22 minutes | 8 months ago
Vajra Chandrasekera | Redder
I chew the leaf and spit out my red days. They splatter. You chew the leaf and spit out your hours of mad redder. They splatter. They chew the leaf and spit out the reddest moments they have ever seen. They splatter. This is a scene of crime, chalk me, morn me, eve me. My red life drying on my chin. Your red history a bitter powder crust. Their thin red lines, their spun red webs, their red praxis and deceit. | Copyright 2020 by Vajra Chandrasekera. Narrated by Stefan Rudnicki.
28 minutes | 9 months ago
Claire Wrenwood | Dead Girls Have No Names
Our bones are cold. It is the type of cold that comes only after death, and it will never leave us now. We mourn what must have come before: hands holding ours. Sunlight warming the tops of our heads. Cats on our laps and nightclubs where we danced out of our minds and Pop-Tarts straight from the toaster. Life, pulsing hot and fat beneath our fingers. Mother keeps us in a chest freezer. | Copyright 2020 by Claire Wrenwood. Narrated by Kate Orsini.
18 minutes | 9 months ago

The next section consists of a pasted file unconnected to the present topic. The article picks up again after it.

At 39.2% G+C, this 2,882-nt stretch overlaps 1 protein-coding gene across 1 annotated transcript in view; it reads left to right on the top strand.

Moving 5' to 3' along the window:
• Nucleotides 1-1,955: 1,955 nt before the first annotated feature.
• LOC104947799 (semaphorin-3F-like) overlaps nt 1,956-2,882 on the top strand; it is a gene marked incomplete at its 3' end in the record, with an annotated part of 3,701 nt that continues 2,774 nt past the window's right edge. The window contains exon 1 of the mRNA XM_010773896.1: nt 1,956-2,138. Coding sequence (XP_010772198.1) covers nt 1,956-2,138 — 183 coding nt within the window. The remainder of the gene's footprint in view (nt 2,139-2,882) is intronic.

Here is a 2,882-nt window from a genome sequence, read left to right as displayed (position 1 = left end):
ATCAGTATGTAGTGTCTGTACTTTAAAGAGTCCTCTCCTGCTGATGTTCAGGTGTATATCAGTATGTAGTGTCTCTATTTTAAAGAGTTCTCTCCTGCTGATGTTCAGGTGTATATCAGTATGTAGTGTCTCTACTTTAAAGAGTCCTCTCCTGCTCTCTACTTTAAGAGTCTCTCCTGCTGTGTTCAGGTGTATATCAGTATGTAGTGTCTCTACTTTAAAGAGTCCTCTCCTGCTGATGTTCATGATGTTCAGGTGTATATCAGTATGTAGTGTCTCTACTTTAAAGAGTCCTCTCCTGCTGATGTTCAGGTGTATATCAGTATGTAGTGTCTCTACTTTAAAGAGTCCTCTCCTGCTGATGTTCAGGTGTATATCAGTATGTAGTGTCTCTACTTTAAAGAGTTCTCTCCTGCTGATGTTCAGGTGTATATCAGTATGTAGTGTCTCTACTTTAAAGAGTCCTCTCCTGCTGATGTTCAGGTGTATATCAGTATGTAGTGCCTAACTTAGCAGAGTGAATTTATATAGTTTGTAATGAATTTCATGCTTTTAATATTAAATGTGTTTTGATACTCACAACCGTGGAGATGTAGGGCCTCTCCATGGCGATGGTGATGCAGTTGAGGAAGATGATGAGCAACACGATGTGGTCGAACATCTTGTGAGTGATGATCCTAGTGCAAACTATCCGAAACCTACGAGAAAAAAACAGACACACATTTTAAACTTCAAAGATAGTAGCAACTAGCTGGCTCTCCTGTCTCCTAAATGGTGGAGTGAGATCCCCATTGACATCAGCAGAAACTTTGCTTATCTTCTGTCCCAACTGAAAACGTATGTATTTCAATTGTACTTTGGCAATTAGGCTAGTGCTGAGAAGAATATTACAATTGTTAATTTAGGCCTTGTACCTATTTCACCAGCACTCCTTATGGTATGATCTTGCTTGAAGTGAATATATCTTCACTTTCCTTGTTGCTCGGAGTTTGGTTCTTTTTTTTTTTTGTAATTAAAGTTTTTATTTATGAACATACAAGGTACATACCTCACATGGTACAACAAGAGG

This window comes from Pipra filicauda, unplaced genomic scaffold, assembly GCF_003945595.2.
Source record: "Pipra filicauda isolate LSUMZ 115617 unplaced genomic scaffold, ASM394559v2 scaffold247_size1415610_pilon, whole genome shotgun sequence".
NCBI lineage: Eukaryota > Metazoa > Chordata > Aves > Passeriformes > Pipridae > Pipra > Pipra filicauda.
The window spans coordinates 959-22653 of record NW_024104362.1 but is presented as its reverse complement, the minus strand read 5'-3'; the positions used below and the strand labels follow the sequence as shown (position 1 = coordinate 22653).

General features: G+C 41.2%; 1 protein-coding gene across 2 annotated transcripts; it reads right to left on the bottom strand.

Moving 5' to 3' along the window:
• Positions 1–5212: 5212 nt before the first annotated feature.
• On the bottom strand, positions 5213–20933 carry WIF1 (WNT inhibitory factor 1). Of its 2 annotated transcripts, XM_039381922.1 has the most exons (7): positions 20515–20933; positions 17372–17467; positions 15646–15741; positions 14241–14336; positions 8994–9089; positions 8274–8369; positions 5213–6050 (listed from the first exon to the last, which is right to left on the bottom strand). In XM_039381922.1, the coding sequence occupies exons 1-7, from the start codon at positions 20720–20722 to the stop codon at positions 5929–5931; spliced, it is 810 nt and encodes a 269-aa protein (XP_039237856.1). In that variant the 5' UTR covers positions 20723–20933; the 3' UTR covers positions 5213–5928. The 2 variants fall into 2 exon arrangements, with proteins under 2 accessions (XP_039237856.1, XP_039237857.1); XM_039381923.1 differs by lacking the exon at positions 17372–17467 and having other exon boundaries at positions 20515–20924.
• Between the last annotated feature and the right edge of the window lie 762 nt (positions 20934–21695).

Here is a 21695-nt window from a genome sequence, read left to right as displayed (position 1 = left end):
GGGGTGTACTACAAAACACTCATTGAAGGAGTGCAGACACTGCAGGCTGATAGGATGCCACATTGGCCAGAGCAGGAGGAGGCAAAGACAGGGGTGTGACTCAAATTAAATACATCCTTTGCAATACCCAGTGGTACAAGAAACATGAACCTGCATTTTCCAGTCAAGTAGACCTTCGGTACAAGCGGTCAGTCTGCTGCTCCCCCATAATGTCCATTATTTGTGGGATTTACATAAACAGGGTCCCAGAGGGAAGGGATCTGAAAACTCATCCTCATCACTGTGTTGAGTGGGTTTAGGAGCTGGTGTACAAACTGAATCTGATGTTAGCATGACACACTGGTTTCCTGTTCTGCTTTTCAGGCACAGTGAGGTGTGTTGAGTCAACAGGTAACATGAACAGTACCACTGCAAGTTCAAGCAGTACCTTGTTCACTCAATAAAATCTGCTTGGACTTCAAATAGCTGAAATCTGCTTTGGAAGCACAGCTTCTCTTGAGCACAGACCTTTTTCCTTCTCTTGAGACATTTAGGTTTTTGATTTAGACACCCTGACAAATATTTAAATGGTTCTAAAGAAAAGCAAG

Adam R. Shannon | We Came Home from Hunting Mushrooms
On Saturday afternoon we piled into Ben’s old Civic, the five of us and two dogs, and as we drove out to the edge of the state forest to hunt mushrooms, we all kept a hand on each other, in case someone vanished. Ben was driving as usual, and instead of me up front sat Hunter, his new girlfriend. They’d been together almost a year, but as a far as I was concerned, Hunter would always be Ben’s new girlfriend. It was me, Mara, and Andre in the backseat, holding each other’s hands. Narrated by Stefan Rudnicki.
27 minutes | 9 months ago
Carlie St. George | Spider Season, Fire Season
The house is haunted, of course. That’s why the rent is so cheap. It doesn’t matter that it’s only April, that ghosts dream quietly when the world is in full bloom. Nearly any haunting will be small: flickering lights, a mysterious lullaby, an intrusive thought chasing the living from room to room. Fatalities are incredibly rare, though most people, even the disbelievers, fail to find that reassuring. December is not most people, not when it comes to the dead, but she promised herself twenty years ago: when I’m grown up, when I can choose, I’ll never live with a ghost again. | Copyright 2020 by Carlie St. George. Narrated by Stefan Rudnicki.